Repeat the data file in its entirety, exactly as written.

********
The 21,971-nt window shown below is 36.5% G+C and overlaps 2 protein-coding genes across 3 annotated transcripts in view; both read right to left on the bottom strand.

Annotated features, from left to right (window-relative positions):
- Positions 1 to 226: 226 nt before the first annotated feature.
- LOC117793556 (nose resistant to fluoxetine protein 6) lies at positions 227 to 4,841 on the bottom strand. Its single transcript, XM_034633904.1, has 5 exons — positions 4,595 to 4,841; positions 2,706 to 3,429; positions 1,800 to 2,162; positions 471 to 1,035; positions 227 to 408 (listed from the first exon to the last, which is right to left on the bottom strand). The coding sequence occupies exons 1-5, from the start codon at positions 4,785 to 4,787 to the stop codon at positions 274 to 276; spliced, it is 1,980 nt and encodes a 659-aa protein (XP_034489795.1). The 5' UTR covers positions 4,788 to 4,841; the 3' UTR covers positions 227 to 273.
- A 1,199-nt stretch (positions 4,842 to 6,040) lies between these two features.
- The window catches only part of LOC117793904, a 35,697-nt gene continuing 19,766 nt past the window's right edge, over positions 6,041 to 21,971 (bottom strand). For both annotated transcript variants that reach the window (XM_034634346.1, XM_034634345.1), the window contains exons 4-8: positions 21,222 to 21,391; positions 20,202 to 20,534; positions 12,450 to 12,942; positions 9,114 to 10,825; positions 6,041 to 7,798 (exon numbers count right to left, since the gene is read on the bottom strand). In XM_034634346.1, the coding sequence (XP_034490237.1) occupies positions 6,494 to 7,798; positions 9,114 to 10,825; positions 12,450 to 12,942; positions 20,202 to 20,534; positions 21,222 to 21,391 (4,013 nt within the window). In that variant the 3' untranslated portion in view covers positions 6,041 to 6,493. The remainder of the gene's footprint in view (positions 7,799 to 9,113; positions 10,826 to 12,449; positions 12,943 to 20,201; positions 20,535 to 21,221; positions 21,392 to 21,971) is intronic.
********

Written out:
The 21,971-nt window shown below is 36.5% G+C and overlaps 2 protein-coding genes across 3 annotated transcripts in view; both read right to left on the bottom strand.

Annotated features, from left to right (window-relative positions):
- Positions 1 to 226: 226 nt before the first annotated feature.
- LOC117793556 (nose resistant to fluoxetine protein 6) lies at positions 227 to 4,841 on the bottom strand. Its single transcript, XM_034633904.1, has 5 exons — positions 4,595 to 4,841; positions 2,706 to 3,429; positions 1,800 to 2,162; positions 471 to 1,035; positions 227 to 408 (listed from the first exon to the last, which is right to left on the bottom strand). The coding sequence occupies exons 1-5, from the start codon at positions 4,785 to 4,787 to the stop codon at positions 274 to 276; spliced, it is 1,980 nt and encodes a 659-aa protein (XP_034489795.1). The 5' UTR covers positions 4,788 to 4,841; the 3' UTR covers positions 227 to 273.
- A 1,199-nt stretch (positions 4,842 to 6,040) lies between these two features.
- The window catches only part of LOC117793904, a 35,697-nt gene continuing 19,766 nt past the window's right edge, over positions 6,041 to 21,971 (bottom strand). For both annotated transcript variants that reach the window (XM_034634346.1, XM_034634345.1), the window contains exons 4-8: positions 21,222 to 21,391; positions 20,202 to 20,534; positions 12,450 to 12,942; positions 9,114 to 10,825; positions 6,041 to 7,798 (exon numbers count right to left, since the gene is read on the bottom strand). In XM_034634346.1, the coding sequence (XP_034490237.1) occupies positions 6,494 to 7,798; positions 9,114 to 10,825; positions 12,450 to 12,942; positions 20,202 to 20,534; positions 21,222 to 21,391 (4,013 nt within the window). In that variant the 3' untranslated portion in view covers positions 6,041 to 6,493. The remainder of the gene's footprint in view (positions 7,799 to 9,113; positions 10,826 to 12,449; positions 12,943 to 20,201; positions 20,535 to 21,221; positions 21,392 to 21,971) is intronic.